There were fun little bits of business strewn throughout as well. Betty and her friend getting drunk was an amusing sequence made even funnier by the fact that her thought panels were those of someone who had had too much to drink. I liked that a lot. I also loved the fact that the guy Betty is trying to set Aunt May up with is Jonah’s father. My hope…nay my dream is to see the cover of the issue where Jonah and Peter realize that there is a chance they might be related soon. Throw in a riff on the Step Brothers poster and it’s a done deal.

Not that I will ever watch that movie, but still. Just imagine Jonah and Peter in those same poses.

Comedy. Gold.

The Final Analysis

I was impressed with this issue. I really was. I wasn’t expecting much from the cover, which is by no means a shot against John Romita because I love the man’s art, but the whole “Tribute to Dating” thing, while cute, did not fill me with oodles of hope. This is one of those cases where I love being wrong. This wasn’t an Earth shattering, reality altering tale but it was character driven, funny and touching all at once.

And it had Barry Kitson art. I love me some Barry Kitson art.

4 out of 5 webheads.

Writer: Zeb Wells
Penciler: Todd Nauck
Inker: Todd Nauck
Story Title: “Spidey Meets the President!”

The Plot

Spider-Man helps out Barak Obama on the day of his inauguration.


I really don’t have too much to say about this story. It wasn’t bad. It had some amusing moments and was more of a shout out to President Obama than anything else, so on that level it worked. You can’t really judge something like this as if it were a standard story because it was conceived as a stunt. This isn’t Spider-Man selling out to Mephisto. This is the people at Marvel acknowledging the fact that the new President publicly admitted to being a fan of Spider-Man.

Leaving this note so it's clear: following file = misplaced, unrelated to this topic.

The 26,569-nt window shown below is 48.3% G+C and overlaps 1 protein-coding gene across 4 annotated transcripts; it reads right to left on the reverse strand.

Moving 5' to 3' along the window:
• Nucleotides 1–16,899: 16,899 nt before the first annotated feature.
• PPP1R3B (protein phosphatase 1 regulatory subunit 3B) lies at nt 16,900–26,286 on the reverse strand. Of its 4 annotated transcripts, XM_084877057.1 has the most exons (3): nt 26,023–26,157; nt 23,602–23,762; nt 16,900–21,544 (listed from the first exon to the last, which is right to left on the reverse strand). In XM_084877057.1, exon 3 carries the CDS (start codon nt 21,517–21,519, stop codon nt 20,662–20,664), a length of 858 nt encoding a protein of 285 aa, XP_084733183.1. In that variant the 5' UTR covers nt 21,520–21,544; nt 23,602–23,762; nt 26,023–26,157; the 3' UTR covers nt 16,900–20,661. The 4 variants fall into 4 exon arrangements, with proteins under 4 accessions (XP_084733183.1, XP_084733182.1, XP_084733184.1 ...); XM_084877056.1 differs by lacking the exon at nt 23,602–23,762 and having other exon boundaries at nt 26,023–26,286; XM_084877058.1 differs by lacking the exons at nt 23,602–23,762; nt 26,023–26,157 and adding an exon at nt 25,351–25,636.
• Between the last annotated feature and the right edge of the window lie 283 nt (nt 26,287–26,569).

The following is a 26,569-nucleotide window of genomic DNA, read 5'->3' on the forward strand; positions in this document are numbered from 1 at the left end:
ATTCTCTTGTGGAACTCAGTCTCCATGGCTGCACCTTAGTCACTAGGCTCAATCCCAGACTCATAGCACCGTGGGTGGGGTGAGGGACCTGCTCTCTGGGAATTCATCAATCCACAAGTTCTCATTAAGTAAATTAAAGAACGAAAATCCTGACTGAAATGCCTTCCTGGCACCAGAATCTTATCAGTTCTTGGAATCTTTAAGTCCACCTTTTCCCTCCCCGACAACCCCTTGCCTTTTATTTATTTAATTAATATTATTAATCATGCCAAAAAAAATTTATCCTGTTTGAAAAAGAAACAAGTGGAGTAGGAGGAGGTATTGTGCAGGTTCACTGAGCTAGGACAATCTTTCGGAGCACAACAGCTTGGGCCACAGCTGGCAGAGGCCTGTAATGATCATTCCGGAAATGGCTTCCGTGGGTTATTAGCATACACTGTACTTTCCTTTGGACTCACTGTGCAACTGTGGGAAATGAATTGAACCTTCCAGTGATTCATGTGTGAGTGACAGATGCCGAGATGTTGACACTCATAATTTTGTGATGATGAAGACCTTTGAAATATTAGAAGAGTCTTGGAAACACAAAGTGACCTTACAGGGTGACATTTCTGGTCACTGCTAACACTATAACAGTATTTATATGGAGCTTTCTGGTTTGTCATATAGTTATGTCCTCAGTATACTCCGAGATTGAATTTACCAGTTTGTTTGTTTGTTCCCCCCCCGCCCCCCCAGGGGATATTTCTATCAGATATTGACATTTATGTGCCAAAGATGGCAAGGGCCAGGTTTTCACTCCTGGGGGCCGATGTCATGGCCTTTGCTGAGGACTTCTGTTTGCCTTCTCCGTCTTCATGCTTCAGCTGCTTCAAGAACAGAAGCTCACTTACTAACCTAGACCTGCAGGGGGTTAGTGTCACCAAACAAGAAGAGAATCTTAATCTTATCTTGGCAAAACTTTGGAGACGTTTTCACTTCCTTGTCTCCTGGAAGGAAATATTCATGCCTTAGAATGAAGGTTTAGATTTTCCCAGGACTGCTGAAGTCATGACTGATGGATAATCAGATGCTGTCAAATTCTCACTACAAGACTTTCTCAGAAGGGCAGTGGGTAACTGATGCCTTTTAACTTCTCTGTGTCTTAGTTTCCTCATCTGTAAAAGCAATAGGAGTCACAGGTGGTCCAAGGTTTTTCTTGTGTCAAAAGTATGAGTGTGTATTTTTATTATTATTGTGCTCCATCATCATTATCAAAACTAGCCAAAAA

Oh, and selling a whole bunch of comics. But the acknowledgement was part of it.

The Final Analysis

A fun little story with only one hiccup in the form of one of the Secret Service guys suggesting they settle things with a game of one-on-one. Todd Nauck’s art is getting some heat online but I really liked it. Then again I have always liked Nauck’s art and he captured the fun and free spirited nature of the story. Overall a neat little story that gave this particular issue a lot more attention than it normally would have.

Oh and to the people at Marvel and by people at Marvel I mean Steve Wacker. Send a copy of the Obama cover to Brad Douglas, the webmaster for this site. He does a lot to promote Spider-Man and didn’t get one. Call it your good deed for the year.

4 out of 5 Webheads.